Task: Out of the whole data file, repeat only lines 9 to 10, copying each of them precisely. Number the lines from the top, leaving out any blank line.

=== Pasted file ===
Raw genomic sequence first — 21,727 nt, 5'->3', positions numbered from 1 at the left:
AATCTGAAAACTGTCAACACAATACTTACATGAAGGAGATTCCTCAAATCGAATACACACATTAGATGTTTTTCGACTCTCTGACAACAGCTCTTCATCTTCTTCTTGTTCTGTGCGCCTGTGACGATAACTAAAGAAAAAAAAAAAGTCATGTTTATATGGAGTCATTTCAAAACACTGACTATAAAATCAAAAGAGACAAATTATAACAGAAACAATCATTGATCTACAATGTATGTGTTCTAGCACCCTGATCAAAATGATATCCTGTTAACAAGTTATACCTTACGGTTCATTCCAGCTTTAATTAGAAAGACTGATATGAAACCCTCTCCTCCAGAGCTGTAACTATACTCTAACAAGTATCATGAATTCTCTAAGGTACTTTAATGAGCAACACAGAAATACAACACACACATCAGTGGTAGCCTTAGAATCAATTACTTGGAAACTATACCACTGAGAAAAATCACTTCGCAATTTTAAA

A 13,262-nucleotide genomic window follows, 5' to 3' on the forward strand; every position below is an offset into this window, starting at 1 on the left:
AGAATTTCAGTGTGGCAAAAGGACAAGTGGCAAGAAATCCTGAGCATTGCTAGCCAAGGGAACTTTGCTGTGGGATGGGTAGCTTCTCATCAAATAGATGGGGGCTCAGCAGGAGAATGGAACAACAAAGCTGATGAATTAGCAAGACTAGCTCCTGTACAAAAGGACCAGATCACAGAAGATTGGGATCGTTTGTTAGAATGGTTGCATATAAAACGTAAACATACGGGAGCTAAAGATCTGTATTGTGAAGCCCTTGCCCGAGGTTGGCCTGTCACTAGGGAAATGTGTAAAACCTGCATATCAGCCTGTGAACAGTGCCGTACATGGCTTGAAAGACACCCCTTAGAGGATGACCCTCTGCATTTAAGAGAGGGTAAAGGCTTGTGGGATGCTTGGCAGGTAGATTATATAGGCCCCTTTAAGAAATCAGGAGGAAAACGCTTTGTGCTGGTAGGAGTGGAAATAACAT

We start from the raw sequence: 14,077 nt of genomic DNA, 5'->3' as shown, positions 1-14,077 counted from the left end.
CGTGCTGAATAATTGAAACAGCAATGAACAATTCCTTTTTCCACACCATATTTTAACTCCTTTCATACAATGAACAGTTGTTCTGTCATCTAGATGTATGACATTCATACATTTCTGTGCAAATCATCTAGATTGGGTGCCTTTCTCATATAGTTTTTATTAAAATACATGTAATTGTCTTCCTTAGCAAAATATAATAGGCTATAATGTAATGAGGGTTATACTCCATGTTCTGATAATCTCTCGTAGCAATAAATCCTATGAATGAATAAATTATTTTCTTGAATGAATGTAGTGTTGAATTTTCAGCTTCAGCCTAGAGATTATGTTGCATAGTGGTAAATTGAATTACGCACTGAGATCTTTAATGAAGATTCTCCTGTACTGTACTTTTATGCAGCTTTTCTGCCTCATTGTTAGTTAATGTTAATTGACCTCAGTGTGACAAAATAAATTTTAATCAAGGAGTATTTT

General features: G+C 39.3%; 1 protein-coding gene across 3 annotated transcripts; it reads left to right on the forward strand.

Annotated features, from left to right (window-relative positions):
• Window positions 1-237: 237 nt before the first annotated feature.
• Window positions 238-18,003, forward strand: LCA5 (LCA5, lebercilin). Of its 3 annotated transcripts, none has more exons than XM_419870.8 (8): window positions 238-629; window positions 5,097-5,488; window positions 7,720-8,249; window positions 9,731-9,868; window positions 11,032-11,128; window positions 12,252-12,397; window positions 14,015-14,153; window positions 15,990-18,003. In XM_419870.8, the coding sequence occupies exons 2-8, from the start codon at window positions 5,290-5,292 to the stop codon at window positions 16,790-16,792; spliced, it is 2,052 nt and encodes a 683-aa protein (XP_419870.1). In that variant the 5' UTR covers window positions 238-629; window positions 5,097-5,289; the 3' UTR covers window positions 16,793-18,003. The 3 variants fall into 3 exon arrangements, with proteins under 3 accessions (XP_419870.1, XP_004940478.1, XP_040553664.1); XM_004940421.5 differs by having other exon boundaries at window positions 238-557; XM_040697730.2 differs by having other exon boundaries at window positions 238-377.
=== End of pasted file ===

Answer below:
• Window positions 1-237: 237 nt before the first annotated feature.
• Window positions 238-18,003, forward strand: LCA5 (LCA5, lebercilin). Of its 3 annotated transcripts, none has more exons than XM_419870.8 (8): window positions 238-629; window positions 5,097-5,488; window positions 7,720-8,249; window positions 9,731-9,868; window positions 11,032-11,128; window positions 12,252-12,397; window positions 14,015-14,153; window positions 15,990-18,003. In XM_419870.8, the coding sequence occupies exons 2-8, from the start codon at window positions 5,290-5,292 to the stop codon at window positions 16,790-16,792; spliced, it is 2,052 nt and encodes a 683-aa protein (XP_419870.1). In that variant the 5' UTR covers window positions 238-629; window positions 5,097-5,289; the 3' UTR covers window positions 16,793-18,003. The 3 variants fall into 3 exon arrangements, with proteins under 3 accessions (XP_419870.1, XP_004940478.1, XP_040553664.1); XM_004940421.5 differs by having other exon boundaries at window positions 238-557; XM_040697730.2 differs by having other exon boundaries at window positions 238-377.